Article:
More podcasts for ancient historians and archaeologists

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Since graduating at the end of 2019, I have been listening to more and more podcasts about the ancient world, and although I have been returning to some of my old favourites, I have been expanding my horizons and listening to a greater variety.

 

Hellenistic Age Podcast:

This podcast is another retelling of the Hellenistic period, but as well as a chronological approach to the topic, it talks about the various themes of the Hellenistic period as well as looking at cultures that interacted with the Hellenistic world such as the Celts and the Romans.

Heritage Voices (#archpodnet):

This podcast discusses Native American perspectives on archaeology, ethnography and anthropology. With guests from different tribes, it discusses issues surrounding archaeology that affect indigenous communities, particularly cultural heritage management and the relationship between archaeology and identity.

The History of Ancient Greece Podcast:

An extensive podcast that covers all aspects of Greek history. Like the Hellenistic Age Podcast, it is a mix of the chronological and the thematic. Thematic episodes usually have an expert guest discussing the topic.

The History of Egypt Podcast:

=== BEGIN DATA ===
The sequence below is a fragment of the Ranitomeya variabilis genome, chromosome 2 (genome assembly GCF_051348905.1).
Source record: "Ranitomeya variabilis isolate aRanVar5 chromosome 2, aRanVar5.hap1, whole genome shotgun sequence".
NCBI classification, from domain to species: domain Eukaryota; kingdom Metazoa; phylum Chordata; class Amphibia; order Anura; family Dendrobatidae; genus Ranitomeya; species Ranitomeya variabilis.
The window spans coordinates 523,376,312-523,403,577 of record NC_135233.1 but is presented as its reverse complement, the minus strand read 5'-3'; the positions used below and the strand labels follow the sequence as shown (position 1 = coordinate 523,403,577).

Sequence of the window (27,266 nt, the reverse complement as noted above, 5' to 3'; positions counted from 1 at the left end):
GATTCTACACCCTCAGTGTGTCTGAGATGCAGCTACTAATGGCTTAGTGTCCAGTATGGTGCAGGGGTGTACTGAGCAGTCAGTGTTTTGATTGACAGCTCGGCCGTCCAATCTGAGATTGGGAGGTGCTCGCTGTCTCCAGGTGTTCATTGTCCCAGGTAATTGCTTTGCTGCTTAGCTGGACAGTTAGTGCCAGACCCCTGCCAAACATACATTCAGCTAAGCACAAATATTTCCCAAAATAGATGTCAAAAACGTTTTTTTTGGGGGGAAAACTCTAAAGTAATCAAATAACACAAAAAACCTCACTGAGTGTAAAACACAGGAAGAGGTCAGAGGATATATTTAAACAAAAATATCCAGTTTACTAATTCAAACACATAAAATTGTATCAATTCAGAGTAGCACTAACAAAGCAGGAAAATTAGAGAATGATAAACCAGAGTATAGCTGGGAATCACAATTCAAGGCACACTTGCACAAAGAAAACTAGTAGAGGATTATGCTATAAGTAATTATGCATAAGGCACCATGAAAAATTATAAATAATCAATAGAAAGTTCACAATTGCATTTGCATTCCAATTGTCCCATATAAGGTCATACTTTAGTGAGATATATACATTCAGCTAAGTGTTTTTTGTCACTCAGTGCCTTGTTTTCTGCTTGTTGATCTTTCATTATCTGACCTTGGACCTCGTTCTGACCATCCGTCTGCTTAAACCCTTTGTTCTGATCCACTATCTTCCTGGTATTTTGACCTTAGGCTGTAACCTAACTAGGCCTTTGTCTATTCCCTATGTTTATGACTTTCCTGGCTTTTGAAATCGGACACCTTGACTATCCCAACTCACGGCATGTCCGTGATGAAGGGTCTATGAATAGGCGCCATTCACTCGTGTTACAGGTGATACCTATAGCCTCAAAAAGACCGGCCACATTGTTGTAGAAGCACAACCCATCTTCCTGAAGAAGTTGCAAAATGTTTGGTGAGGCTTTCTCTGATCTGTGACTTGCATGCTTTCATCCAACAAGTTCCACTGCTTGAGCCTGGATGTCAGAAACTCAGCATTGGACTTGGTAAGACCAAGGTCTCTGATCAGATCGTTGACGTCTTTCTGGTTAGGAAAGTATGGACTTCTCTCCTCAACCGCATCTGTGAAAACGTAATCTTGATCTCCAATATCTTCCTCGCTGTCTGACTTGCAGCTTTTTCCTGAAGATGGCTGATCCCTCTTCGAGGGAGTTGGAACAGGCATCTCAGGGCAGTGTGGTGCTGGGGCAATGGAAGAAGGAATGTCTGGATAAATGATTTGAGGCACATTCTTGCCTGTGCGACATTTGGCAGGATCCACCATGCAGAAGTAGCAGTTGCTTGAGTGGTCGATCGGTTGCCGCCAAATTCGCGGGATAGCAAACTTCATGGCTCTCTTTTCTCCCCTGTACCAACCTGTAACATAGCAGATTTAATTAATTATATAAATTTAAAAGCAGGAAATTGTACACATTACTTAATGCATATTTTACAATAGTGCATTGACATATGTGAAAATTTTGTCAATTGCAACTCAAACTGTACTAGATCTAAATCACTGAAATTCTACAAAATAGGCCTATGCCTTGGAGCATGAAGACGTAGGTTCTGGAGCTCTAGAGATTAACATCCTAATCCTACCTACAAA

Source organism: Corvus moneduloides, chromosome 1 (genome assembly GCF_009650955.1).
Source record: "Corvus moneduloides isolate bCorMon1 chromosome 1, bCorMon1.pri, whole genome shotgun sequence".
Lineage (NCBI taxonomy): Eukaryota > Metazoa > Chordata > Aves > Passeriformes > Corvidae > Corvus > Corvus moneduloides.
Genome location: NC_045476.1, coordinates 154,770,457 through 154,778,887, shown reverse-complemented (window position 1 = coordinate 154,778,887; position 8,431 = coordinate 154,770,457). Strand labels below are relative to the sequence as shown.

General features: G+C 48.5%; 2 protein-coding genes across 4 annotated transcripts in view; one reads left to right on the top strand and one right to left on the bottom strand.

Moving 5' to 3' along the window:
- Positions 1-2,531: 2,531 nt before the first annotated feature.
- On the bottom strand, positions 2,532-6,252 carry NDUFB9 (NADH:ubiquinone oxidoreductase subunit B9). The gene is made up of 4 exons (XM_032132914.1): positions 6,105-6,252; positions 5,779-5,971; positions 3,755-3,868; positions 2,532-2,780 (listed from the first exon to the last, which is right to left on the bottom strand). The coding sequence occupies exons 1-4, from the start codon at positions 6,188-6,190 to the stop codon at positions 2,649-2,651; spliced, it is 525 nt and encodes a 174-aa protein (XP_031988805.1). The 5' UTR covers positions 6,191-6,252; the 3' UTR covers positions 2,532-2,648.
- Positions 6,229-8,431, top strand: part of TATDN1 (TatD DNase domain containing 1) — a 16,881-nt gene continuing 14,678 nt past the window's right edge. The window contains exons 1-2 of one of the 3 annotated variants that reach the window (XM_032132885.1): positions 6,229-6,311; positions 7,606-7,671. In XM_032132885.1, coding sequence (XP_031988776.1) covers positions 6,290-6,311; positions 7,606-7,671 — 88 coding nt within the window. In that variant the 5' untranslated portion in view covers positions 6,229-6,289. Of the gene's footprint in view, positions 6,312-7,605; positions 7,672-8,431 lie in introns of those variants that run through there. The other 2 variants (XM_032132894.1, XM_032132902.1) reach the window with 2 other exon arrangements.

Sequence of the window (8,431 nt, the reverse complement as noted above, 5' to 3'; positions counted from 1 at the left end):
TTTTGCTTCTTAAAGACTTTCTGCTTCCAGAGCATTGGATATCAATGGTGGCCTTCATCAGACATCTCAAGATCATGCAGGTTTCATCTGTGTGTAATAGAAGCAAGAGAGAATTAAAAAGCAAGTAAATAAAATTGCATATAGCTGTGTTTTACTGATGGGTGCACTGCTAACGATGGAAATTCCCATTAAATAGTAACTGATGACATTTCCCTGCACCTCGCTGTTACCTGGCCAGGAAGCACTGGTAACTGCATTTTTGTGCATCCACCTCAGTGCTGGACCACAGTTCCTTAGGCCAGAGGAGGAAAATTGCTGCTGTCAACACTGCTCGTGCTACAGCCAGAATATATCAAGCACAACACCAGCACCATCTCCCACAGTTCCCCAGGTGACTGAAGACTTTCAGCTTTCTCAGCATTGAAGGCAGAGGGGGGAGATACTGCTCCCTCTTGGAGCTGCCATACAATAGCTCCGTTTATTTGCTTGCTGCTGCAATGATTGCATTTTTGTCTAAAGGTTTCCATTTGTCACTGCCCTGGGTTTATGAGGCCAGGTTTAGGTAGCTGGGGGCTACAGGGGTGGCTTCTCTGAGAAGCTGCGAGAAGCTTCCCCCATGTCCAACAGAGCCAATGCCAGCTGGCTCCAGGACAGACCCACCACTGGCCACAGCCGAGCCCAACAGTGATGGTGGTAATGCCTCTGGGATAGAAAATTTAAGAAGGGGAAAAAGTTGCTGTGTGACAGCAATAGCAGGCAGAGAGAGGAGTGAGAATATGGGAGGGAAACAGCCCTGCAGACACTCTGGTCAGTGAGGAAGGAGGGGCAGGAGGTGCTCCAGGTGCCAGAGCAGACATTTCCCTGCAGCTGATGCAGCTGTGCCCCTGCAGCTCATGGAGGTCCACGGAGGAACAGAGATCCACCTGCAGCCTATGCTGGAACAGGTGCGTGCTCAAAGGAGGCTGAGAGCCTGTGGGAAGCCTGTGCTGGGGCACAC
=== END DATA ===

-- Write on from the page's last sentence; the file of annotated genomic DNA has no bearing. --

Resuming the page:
A very well researched telling of the history of Egypt from the pre-dynastic period with plans to extend to the Roman period and beyond.

The History of Persia Podcast:

This podcast was created due to lack of podcast on the Empires of Persia and the Near East. Although a chronological telling of story, the episodes are also thematic and deal with many of the cultures that the Persians came into contact with, and wider themes such as religion and the role of kings.

The Women in Archaeology Podcast (#archpodnet):

Also known as Issues in Archaeology, this podcast (Edit: which is now independent of ArchPodNet, but has a serious back catalogue on the site) deals with many issues that surround the field of archaeology, it tackles themes such as sexism in the field, pseudoscience, and archaeological crime. It also looks at the role of women in the field of archaeology and why a more diverse subject and more perspectives would improve the discipline.

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